Kate Clanchy Introduces Poems from the New Anthology, England: Poems from a School

Posted on 15th June 2018 by Martha Greengrass

An unmissable and original new anthology, England: Poems from a School brings together the work of young poets from Oxford Spires Academy, a small comprehensive school with 30 languages, brought together by writer-in-residence Kate Clanchy. Praised by Philip Pullman as 'not just good for school children, but great by any standard', these poems give an extraordinary insight into migrant experiences and reflect on the power of giving young people a platform for their voices to be heard and understood. 

Here, exclusively for Waterstones, Kate Clanchy presents three poems from the collection. 

When I’m asked what I’m doing in my post as writer in residence in my local school, Oxford Spires Academy, I hesitate. I’ve been working there for nearly a decade and my project has evolved in the way all things grow in a school: messily, unpredictably and like Topsy.  So I often tell people what I did that week instead. In the same spirit, I offer you last Tuesday. 

First, I got Mohamed out of his PSHE lesson. As usual, Yakub and Hasan wanted to come too, and as usual, I told them they had to write some more poems first. Then Mohamed and I spent an hour reading Mahmoud Darwish and translating Mohamed’s poems from the Arabic using Googletranslate, an online dictionary, and emails to our friends at Oxford University’s Prismatic Translation Project. As ever I marvelled at the contrast between the sophisticated ancient poet that Mohamed is in Arabic and the naughty small boy who dashes out of the library to bounce a football aggressively against a classroom wall. He is always in trouble.  

Something that does help Mohamed is working with my next class: a group of 12 older boys in their second year of learning English. They are big, effective-looking lads with beards and trendy haircuts, and they all come from war-torn countries – Afghanistan, Kurdistan, Eritrea, Syria -  but their manners are carefully gentle. They are all tender and reverent about poetry.  Today, Abdullah is filled with delight as I show him how many retweets and 'likes' and comments have been posted underneath the poem of his I tweeted last week. 'Now you are nearly as famous as Omar,' I joke, because Omar’s poem was retweeted by Michael Rosen, no less. 'No Miss,' says Abdullah, 'Now people understand my feelings. My feelings for Syria.'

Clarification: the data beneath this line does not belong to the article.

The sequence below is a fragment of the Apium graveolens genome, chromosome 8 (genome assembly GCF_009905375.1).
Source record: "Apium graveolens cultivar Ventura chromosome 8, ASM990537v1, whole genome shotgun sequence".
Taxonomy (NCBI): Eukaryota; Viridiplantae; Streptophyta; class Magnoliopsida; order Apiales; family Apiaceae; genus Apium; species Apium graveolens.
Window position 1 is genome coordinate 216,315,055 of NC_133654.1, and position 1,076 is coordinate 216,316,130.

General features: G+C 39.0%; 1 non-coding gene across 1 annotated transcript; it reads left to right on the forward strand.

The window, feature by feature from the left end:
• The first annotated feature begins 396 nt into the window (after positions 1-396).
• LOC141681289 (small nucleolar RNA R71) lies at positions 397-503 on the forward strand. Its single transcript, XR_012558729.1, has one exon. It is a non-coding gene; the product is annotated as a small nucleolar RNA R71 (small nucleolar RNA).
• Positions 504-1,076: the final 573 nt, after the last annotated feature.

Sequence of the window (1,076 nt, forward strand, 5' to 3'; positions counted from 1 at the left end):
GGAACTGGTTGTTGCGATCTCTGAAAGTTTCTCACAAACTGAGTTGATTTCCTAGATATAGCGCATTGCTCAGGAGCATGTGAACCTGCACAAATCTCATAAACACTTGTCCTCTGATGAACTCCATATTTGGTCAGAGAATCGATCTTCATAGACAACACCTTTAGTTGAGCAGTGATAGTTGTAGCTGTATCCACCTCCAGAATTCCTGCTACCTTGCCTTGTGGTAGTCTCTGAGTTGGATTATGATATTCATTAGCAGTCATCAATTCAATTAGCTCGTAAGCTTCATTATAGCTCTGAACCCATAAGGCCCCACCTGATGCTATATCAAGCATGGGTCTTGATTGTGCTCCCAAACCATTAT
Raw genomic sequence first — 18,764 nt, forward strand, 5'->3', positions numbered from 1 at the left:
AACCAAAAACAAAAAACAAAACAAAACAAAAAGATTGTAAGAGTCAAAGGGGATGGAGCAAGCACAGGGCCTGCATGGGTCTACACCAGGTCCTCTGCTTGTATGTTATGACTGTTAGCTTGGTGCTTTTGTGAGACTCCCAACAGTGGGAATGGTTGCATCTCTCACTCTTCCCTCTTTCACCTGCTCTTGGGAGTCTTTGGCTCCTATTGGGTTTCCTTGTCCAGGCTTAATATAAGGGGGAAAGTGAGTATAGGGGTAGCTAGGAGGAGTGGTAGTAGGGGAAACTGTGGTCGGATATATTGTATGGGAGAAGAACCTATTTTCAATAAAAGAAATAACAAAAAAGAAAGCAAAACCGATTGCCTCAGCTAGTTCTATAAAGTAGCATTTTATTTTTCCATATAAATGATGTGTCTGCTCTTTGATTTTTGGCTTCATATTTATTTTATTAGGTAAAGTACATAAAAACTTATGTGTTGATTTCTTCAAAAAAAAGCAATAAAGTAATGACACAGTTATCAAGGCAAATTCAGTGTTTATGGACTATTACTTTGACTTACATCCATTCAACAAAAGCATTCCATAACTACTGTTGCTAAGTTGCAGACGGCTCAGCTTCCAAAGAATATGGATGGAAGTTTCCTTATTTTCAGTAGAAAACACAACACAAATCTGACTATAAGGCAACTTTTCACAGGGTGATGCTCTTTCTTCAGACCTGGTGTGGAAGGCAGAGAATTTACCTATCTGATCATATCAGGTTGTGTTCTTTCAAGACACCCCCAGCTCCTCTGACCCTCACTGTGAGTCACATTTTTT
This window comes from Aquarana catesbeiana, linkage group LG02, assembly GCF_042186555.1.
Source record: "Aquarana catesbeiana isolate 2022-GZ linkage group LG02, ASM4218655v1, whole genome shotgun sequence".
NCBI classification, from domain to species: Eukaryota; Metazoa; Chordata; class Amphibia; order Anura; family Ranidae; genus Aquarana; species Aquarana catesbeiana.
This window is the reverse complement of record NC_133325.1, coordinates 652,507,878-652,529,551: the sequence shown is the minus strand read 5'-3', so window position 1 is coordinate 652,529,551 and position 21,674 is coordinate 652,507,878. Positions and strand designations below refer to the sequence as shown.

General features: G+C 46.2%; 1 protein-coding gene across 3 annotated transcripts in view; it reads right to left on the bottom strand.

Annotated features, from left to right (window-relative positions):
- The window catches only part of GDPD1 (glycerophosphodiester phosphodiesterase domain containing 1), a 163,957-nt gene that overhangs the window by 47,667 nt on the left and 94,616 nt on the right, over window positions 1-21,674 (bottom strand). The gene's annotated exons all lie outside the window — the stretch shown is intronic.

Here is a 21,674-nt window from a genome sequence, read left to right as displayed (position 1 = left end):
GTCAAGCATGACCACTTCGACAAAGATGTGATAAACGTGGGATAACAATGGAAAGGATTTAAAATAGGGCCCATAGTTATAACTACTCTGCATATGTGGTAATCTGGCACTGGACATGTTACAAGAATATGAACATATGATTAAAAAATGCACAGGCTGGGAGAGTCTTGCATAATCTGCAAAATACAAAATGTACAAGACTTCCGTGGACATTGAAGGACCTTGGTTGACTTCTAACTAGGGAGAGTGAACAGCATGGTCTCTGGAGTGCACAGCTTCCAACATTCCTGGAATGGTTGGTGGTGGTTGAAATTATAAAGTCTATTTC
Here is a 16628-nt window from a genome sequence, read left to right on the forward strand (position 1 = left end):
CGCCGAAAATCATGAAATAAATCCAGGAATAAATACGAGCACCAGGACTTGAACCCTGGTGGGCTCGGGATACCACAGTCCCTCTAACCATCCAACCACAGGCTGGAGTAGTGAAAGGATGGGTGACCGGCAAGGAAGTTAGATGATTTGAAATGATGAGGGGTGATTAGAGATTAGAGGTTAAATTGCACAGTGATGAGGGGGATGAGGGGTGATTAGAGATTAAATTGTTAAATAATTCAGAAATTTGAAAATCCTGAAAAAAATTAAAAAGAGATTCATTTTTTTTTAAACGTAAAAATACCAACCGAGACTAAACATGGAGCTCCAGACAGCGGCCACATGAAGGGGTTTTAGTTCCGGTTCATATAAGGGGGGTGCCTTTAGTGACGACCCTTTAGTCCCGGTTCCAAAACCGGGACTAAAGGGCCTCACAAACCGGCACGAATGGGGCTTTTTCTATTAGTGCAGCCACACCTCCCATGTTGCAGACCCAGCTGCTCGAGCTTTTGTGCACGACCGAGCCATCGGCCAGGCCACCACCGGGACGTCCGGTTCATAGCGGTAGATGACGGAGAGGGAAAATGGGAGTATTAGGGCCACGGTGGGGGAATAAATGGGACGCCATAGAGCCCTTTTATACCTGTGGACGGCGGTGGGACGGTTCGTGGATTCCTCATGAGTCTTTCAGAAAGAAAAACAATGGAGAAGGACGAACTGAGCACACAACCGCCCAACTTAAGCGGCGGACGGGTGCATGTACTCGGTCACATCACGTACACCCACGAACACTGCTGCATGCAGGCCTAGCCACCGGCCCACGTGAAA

After school, I hold a session for the keenest kids – the ones who have been writing with me for years and who have often won national writing competitions. Mukahang, for instance, has been to a poetry workshop every school week for the last six years. He got an A* in A Level Creative Writing when he was 14 and is a star Foyle Young Poet – though his proudest moment is probably meeting Ocean Vuong.  Today, Mukahang has brought Timi with him, recently arrived from Nigeria. 'He’s good, Miss,' Mukahang says reassuringly, and I hope he’s right because we’re doing something crazily sophisticated, making versions of Rebecca’s Perry 'Love in Icelandic' and plunging our metaphors in and out of other languages to see what might happen. (Eva discovers that translation into Basque causes her poem to produce goats). Timi more than copes. 

Can he be in the book? Asks Mukahang, and Timi can, he will have a place in our 'Dictionary of Rare and Precious Words' which we are self-publishing this summer with sponsorship from the RSL, but he can’t be in our other book, our 'big' book, England: Poems from a School, because it’s already in press with Picador. It’s a selection of poems by our migrant students over all the years I have been teaching in OSA. Like a day in school, it brings together the raw testimony of students like Abdullah with the playful sophistication of kids like Mukahang, and it sings, like our school, with the voices of every continent of the globe, and the endless optimism of the young. Like school, too, it’s moving, shocking, entertaining, and hard to sum up. You should probably read it. 


There is a Nepalese word okay 

which is not the same as being okay. 

She is the obedient polite twin 

of okay who lowers her head 

and clasps palms to say namaste,

to say I will, I will and please 

all at the same time. 

Mukahang Limbu (16) 

New in England

I walk down the road thinking:

don’t ‘mate’ me, mate, don’t 

make that old-faced mouth 

like a squirrel eating 

its favourite rubbish or a bird

munching its favourite delicious fly 

making delicious fly noises.

enormously, obviously, literally...

Their favourite word is actually. 

Mine are Pardon and Excuse Me. 

I feel deaf and dumb.

I want to speak like that.

Timileyin Amusan (17)


When I was in Syria 

I did not count up 

how lucky I was 

when I raised my hand 

to spell the word ‘happiness’; 

when I got each letter correct.

Now my hand is gloved 

in strangeness. Now, 

I try to write the name 

of my country from 

the wrong margin. 

Four letters. Each letter hurts.

Mohamed Assaf (13)


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